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  AHYMSIN NEWSLETTER, ISSUE - June 2019 
  
   
 
   

Japa, Silence and Atma-tattva-avalokanam

Part 3

by Stephen Parker (Stoma)

[This is from a transcript of a session with Stephen Parker (Stoma) at the 2019 Sangha Gathering at Swami Rama Sadhaka Grama. This is Part 3 of 4 parts. To read Parts 1 or 2, please click on appropriate part: Part 1 and Part 2.]

I remember when I was for a few years on the board of The Meditation Center in Minneapolis. One of the things that is important to remember about Swami Veda’s organizations is that they always ran rough. Always. No such thing as a smoothly running organization with Swami Veda. There is always lots of back and forth and contention about stuff. Being a well-trained therapist for a long time and an organisational consultant, I ran around trying to fix it. Then one day I was sitting and watching some kind of conflict go on between two people and the thought suddenly came in my mind, “Stoma, it is not supposed to get fixed. It is supposed to be this way. This is how he facilitates emotional purification in people.” And if there wasn’t enough rough running going on, he would create it! He’d give a job to somebody and then two minutes later, after that person had left, he’d call in somebody else and give him the same job. And he usually picked two people who didn’t like each other. He’d set up a big conflict about it.

Ashutosh [Sharma] has some beautiful stories about this. In his early days with Swami Veda, he would go through the roof: “I can’t stand that person, he is driving me crazy!” And Swami Ji would say, “Ashutosh, they are just holding up a mirror to your own mind. They don’t make you angry. They only show you your anger that is already there.” And for most of us, this is such an important lesson to learn. It really helps learning to dance with these kinds of situations, and it frees you up from having to get stressed out about them. Obviously, you do the best you can, especially those of you that are teachers and center leaders to facilitate a good outcome. And in the long run, we get those good outcomes.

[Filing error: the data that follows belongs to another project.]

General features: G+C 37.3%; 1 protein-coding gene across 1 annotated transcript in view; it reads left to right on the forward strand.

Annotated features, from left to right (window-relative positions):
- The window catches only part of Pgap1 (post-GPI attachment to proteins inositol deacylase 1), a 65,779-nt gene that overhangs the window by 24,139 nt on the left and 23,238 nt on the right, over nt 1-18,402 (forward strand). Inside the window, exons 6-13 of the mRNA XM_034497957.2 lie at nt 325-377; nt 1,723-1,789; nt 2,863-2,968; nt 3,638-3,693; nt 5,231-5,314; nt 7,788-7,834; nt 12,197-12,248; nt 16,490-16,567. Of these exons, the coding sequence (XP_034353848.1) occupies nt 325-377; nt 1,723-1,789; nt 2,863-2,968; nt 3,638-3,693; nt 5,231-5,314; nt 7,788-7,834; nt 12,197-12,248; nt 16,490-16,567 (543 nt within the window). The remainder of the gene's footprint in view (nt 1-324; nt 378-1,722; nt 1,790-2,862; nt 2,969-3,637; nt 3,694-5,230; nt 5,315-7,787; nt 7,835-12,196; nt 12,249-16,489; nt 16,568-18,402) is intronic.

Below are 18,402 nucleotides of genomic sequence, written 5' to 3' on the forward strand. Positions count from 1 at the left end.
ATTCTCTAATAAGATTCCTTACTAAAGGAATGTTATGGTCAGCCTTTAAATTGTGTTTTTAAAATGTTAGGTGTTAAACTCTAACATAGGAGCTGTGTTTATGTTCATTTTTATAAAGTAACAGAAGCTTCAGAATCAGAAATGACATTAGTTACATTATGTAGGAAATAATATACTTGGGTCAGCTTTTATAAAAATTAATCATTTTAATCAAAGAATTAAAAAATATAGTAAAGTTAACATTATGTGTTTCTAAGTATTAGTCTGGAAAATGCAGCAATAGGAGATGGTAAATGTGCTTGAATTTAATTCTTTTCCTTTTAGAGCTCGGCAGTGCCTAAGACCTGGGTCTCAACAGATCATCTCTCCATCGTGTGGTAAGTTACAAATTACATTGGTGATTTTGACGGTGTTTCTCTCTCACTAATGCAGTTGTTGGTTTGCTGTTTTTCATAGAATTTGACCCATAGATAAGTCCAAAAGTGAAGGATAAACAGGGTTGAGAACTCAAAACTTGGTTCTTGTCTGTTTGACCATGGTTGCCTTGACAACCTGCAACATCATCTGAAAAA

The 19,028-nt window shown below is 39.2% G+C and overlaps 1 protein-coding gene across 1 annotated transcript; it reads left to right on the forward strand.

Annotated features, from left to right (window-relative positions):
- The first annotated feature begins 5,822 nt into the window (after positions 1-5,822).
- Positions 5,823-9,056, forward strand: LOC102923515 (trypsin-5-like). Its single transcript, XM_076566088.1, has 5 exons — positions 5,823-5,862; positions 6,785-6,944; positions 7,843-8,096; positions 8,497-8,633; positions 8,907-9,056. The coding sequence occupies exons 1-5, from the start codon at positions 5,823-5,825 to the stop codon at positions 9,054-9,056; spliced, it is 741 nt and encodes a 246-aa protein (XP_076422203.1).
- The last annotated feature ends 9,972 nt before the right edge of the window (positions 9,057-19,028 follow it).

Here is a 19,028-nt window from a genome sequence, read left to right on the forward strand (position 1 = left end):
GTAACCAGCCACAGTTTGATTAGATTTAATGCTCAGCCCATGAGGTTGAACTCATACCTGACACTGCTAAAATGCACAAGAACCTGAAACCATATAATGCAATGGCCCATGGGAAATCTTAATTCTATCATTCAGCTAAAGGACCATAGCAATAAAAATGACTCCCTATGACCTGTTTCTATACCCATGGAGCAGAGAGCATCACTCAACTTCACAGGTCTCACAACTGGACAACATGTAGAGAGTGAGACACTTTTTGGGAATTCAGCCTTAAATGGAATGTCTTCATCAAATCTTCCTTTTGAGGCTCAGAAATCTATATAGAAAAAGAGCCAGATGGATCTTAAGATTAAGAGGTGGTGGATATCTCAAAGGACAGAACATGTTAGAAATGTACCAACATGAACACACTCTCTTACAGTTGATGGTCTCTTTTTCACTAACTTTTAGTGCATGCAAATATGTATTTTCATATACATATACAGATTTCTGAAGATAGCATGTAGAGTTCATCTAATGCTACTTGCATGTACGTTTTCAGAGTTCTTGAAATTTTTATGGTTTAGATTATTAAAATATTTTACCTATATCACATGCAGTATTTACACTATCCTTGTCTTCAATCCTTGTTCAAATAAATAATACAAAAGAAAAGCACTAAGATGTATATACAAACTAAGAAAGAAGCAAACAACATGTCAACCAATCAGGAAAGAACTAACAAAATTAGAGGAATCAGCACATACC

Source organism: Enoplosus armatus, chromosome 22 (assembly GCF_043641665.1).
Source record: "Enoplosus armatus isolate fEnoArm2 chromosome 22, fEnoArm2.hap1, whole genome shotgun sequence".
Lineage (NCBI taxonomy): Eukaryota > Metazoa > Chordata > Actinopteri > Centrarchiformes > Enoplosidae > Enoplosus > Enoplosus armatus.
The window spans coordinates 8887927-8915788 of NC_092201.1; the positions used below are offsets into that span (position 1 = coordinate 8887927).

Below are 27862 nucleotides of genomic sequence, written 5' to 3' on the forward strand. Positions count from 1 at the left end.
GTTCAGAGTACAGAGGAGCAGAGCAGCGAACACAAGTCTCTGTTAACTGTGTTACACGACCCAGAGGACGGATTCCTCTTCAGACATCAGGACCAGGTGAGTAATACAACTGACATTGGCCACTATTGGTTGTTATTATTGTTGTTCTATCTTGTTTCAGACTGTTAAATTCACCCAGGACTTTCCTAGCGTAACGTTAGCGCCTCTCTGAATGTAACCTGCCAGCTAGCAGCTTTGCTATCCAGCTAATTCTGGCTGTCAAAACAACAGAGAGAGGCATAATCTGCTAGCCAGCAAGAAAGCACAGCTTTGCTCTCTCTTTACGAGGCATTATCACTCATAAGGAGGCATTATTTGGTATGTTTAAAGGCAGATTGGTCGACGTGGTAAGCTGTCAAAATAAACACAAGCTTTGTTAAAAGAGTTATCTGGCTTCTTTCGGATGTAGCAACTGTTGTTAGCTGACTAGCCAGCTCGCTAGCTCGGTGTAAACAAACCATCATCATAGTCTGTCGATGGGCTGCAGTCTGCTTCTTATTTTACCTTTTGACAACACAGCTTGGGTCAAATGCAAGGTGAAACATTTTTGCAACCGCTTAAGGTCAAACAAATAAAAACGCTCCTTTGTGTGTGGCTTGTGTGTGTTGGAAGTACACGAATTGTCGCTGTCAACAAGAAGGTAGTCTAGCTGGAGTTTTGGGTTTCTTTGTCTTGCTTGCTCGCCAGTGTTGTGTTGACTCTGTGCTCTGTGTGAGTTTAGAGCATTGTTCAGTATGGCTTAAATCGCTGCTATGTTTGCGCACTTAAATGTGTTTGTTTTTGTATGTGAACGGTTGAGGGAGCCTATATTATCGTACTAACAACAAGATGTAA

I was just in Hungary, and in addition to teacher training stuff, we did a couple of events to release the Hungarian translation of my book on emotional purification. In the last event that happened just before I left, somebody came to that event that I and several other people have had some real difficulty with. We had a wonderful conversation that just made all of that go into the past. And I actually have heard a whole bunch of stories of that nature in that last week which has been really good to hear. And that was how it was with Swami Veda. Things will always come around in the long run.

Take me for example. I ran away from the tradition four or five times for one reason or another. And every time something brought me back. Different things at different times. Very often, it was my showing up at some event, and Swami Ritavan was there to say, “Welcome home.” He always said this to me. And I really needed to hear that at those times. It made all the difference in the world. Even in those times when people feel like they have to take some distance from their practice or from the organisation for a while, this is only temporary.

Once you are linked by that initiation, the Guru’s got you. You can’t get away. You will come back. Sooner or later--maybe not even in this lifetime, but it will happen. Absolutely it will happen. And I have the most beautiful gift of being able to go from place to place and see what this family is like in the whole world. I wish I could just transplant that experience into your mind to see how lovely that is. It is so lovely that it just made my mind go quiet. But it is a wonderful gift to be able to see this in people. Often when I go to a new place, I will almost always meet somebody I recognise, but do not know. And these experiences are just bizarre because sometimes the feelings are just so deep and so strong.

I can remember one person again in Hungary that I met some years ago. He had come for mantra initiation, and there was just this intense love between us, unbelievable. And the problem was I spoke no Hungarian and he spoke no English so we just sat across the room from each other, looking at each other with all of this stuff to say and no way to say it. But I know when those things happen that I am meeting somebody who is coming back. I am meeting someone who has been drawn back into relationship by the Guru somehow for some reason. And that is a really beautiful thing that gives me a really solid sense of faith in how the Guru does its work, especially at the times when the Guru’s work seems to be disruptive. And the thing that gets you through this is deepening this threefold process of japa, silence and atma-tattva-avalokanam.